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Companies’ efforts to combat human trafficking should be rooted in education and the support of leadership teams, according to executives from UPS Inc.
Human trafficking, which involves the use of force or coercion to obtain labor or a commercial sex act, exploits about 25 million people, according to the Department of Transportation’s Advisory Committee on Human Trafficking.
Through materials produced by Truckers Against Trafficking, UPS has extended training to 100,000 drivers. UPS Freight President Rich McArdle said choosing the right leaders for an initiative such as the one to combat human trafficking is key for building momentum.
“You need to have those conversations with executive leadership,” McArdle said. “Have an internal champion. You get that flywheel going, it’s going to take off. Make sure you find the leaders who can get this going. Be very selective of how you get started, but do get started.”
McArdle participated in a virtual event focused on combating human trafficking July 30, which is acknowledged as the United Nations World Day Against Trafficking in Persons. The event was made possible through the Driving Goodness campaign, an initiative made up of trade organizations, marketers and fleet managers.
Kendis Paris, executive director of Truckers Against Trafficking, identified truckers as the “eyes and ears” of the road, and noted that they may be able to spot trafficking activity at places such as truck stops and rest areas.
“They’re often in places where they intersect with potential victims,” Paris said. “Pimps take their victims wherever they can make money. Imagine if all drivers were trained and knew what to look for and immediately reported it.”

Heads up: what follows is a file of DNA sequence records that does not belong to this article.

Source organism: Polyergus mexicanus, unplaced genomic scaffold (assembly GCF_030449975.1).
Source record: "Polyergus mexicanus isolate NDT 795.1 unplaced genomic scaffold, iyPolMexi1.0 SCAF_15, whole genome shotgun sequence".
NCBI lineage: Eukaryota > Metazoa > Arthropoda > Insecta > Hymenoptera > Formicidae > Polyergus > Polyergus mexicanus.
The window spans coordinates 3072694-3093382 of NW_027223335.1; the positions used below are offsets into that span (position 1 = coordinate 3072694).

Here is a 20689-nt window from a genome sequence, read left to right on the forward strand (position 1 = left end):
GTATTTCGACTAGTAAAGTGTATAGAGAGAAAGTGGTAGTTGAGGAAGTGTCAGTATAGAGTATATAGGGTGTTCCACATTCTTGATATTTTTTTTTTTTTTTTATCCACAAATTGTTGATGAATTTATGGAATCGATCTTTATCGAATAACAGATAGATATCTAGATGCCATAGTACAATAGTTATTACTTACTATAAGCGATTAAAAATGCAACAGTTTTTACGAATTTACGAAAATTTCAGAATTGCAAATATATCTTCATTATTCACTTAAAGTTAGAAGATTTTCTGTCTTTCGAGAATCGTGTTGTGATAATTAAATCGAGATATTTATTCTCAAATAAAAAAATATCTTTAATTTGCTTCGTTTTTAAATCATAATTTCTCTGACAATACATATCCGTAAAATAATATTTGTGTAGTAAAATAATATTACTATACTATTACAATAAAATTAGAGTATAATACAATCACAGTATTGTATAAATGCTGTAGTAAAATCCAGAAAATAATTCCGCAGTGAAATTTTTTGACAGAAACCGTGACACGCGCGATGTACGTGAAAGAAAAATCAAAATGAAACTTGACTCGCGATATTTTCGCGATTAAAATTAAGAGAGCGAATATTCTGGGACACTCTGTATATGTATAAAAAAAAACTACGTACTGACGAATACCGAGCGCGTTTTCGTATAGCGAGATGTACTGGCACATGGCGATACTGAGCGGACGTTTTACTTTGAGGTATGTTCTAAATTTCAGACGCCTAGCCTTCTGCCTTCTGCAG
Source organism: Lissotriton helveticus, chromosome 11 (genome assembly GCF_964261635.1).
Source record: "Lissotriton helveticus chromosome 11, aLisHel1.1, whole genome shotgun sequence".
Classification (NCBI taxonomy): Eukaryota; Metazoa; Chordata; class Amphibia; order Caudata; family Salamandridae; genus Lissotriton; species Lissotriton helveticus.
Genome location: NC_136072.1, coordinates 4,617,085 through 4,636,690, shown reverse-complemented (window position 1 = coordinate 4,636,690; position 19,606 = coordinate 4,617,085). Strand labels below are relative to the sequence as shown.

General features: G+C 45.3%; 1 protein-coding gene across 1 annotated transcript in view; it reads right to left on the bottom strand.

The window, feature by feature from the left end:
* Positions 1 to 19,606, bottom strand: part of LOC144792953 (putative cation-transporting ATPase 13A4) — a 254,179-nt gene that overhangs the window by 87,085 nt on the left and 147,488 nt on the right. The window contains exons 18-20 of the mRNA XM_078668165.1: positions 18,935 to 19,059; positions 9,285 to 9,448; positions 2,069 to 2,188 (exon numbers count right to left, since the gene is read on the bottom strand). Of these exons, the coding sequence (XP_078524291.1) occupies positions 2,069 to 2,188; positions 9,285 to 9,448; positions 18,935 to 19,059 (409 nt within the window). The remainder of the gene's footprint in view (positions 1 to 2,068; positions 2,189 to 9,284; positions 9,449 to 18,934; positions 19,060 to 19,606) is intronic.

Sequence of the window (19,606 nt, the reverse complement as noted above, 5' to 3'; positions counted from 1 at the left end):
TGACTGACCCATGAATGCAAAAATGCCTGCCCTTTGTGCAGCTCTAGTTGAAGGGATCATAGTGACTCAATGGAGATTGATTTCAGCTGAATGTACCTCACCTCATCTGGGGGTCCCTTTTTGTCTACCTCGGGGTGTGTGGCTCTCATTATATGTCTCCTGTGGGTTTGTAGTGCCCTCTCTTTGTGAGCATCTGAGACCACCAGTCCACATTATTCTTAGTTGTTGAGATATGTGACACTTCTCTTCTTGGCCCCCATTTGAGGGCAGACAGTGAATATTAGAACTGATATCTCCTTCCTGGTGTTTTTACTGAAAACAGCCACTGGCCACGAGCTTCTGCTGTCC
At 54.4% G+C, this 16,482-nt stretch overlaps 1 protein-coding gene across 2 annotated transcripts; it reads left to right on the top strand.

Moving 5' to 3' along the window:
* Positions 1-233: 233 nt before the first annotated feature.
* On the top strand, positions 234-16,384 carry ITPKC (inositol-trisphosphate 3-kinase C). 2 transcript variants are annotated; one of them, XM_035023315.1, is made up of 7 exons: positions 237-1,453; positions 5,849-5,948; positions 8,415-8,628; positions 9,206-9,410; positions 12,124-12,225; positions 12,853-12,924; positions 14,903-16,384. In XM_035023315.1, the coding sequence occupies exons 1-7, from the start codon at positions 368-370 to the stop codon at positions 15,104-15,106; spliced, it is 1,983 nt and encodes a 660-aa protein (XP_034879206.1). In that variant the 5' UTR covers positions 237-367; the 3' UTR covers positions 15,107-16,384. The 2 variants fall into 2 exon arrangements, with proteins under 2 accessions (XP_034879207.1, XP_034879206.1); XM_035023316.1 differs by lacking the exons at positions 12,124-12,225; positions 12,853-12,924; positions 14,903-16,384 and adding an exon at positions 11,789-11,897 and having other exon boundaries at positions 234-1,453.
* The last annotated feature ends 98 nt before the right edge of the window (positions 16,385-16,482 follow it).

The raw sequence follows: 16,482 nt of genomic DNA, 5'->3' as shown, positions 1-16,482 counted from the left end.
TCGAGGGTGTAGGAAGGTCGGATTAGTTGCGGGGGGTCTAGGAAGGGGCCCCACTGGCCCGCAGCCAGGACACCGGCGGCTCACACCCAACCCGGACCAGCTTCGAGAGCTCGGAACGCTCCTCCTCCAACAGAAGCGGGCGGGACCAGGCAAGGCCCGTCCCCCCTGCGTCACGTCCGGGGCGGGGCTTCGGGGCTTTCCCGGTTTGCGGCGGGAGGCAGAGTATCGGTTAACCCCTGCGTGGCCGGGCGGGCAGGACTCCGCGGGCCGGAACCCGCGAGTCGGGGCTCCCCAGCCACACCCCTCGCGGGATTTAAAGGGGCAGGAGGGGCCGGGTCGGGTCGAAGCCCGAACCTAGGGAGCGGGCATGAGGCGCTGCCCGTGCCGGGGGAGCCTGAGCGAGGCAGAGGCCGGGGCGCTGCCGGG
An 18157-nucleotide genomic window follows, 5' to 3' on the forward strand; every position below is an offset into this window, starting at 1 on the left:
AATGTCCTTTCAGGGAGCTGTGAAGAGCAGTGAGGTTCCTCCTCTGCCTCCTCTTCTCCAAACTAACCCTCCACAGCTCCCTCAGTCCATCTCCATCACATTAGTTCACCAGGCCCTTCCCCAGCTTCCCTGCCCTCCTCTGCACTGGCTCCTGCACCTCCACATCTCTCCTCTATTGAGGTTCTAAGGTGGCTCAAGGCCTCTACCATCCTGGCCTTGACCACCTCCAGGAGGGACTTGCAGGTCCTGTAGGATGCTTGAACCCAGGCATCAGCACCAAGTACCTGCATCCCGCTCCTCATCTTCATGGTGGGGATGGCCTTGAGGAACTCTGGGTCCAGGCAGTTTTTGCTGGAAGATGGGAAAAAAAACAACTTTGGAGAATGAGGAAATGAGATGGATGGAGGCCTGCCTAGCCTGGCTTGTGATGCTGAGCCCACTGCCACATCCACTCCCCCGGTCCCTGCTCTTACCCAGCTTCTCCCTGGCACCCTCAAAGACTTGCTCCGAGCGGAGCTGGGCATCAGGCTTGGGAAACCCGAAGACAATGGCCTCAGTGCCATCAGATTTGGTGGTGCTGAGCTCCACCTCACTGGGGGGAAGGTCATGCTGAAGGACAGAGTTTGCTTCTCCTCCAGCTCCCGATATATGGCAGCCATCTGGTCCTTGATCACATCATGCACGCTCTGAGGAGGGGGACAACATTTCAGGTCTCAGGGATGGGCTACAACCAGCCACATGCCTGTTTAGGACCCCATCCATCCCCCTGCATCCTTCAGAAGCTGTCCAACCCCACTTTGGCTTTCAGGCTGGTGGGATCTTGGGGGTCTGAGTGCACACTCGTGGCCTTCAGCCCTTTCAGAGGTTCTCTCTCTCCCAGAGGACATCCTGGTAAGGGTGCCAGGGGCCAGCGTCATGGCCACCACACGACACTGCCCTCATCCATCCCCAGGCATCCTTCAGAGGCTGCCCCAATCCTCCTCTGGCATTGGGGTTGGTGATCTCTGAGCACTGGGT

Nicole Clifton, vice president of global public affairs for UPS, acknowledged that company executives may wrestle internally over how to address human trafficking because it’s a difficult subject. She identified education as one barrier, and encouraged companies to explain human trafficking to their employees to make it a relatable issue that they will want to help address.
“When you don’t know that, your inclination is just to shut down,” Clifton said. “Getting over that education hurdle and explaining the connectivity [is important]. Make it relevant to your company.”
Clifton said Truckers Against Trafficking tailored their materials to suit the company’s needs associated with different industry roles and hubs. When Clifton asked Paris to send posters, she said they arrived within a couple of days.
UPS established a corporate-level steering committee called “Brakes on Human Trafficking.” McArdle said drivers are instructed to recognize signs of human trafficking and report them, rather than personally confront someone they suspect of criminal activity.
“The best thing you can do for a potential victim is to know what the red signs are and make the call,” McArdle said. “If you’re not sure, still make the call. This just isn’t something for our drivers. This is for all our employees.”
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Additionally, McArdle said UPS drivers have become ambassadors for Truckers Against Trafficking’s Freedom Drivers Project, which involves a trailer outfitted as a “mobile museum” to educate people about the realities of human trafficking. The UPS team has hauled the trailer 10,998 miles.
“People are not trafficked by choice,” McArdle said. “They’re trafficked by chance. When you begin to understand these are victims, it’ll help fuel where you want to take your organization.”
Paris noted that the efforts to combat human trafficking are working. She said some 898,823 people have been trained through Truckers Against Trafficking, and 1,230 victims have been identified through their calls to the National Human Trafficking Hotline.
Truckers Against Trafficking and UPS are represented on DOT’s Advisory Committee on Human Trafficking. The committee includes leaders of organizations that fight modern slavery, academics, and representatives of the trucking, bus, rail, aviation, maritime and port industries.
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